Lilly drops lupus drug from trials
Tabalumab doesn't appear to work in patients with lupus, either, Eli Lilly said today. Two Phase-III trials investigating the antibody were discontinued after the drug failed todemonstrate-sufficient efficacy compared to the standard of care.
This is tabalumab's second Phase-III flop. The drug failed in a trial for rheumatoid arthritis in February 2013, also for lack of efficacy. At the time, Eiry Roberts, VP of autoimmune product development at Lilly, expressed hope that the drug would prove efficacious in lupus trials.
“Autoimmune disorders are highly individualized. We believe that targeting BAFF with a molecule such as tabalumab may still represent an important advance for patients, and therefore we will continue the ongoing Phase 3 tabalumab lupus program,” she said in an earlier statement.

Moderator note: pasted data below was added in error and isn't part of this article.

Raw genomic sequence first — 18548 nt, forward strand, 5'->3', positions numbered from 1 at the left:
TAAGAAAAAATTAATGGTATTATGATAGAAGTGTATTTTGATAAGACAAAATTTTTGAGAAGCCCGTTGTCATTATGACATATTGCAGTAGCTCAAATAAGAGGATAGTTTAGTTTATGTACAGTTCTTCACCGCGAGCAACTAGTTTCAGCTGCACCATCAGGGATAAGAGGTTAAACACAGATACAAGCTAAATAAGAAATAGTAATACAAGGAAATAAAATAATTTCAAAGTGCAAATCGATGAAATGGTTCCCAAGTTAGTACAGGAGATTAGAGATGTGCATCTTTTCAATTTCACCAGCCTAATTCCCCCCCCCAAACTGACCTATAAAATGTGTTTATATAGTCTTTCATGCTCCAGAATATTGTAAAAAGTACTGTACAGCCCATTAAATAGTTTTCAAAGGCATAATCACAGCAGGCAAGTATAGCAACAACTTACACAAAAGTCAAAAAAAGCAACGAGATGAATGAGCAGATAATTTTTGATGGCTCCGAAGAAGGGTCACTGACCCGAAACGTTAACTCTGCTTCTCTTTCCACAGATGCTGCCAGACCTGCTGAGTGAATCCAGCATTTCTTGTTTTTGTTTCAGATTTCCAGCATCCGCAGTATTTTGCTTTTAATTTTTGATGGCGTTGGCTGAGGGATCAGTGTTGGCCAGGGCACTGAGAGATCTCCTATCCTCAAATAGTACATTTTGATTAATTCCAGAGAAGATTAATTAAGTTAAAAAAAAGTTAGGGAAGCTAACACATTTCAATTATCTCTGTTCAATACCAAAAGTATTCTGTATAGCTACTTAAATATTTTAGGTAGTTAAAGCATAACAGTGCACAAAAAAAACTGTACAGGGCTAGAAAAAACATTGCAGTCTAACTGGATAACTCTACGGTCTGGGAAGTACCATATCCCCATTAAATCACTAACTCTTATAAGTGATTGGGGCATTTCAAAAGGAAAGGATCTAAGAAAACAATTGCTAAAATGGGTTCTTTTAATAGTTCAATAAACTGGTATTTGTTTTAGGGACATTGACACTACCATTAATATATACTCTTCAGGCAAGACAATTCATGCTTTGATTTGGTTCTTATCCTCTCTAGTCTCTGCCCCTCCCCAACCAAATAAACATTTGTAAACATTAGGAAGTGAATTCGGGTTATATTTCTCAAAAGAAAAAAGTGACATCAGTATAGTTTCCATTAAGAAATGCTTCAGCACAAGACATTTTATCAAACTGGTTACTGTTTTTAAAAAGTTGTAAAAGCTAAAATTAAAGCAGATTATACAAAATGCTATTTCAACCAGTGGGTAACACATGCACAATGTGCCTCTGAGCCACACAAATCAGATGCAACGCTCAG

Wall Street was also keen on the drug. Investors expected the medicine, a biologic, to eventually be used by patients to assist them with managing the long-term inflammatory disease. “Generally investors expected this drug to work,” ISI analyst Marc Schoenebaum wrote in a note Thursday morning.
Revenue prospects were never sky-high, however: “Commercial expectations were quite low,” added Schoenebaum, with forecasts in the range of $250 million to $300 million in annual sales. Currently approved lupus treatment Benlysta, marketed by British drugmaker GlaxoSmithKline, generates under $200 million in worldwide sales.
Lilly wrote that the Phase-III discontinuation of tabalumab would result in a $75-million research-and-development charge.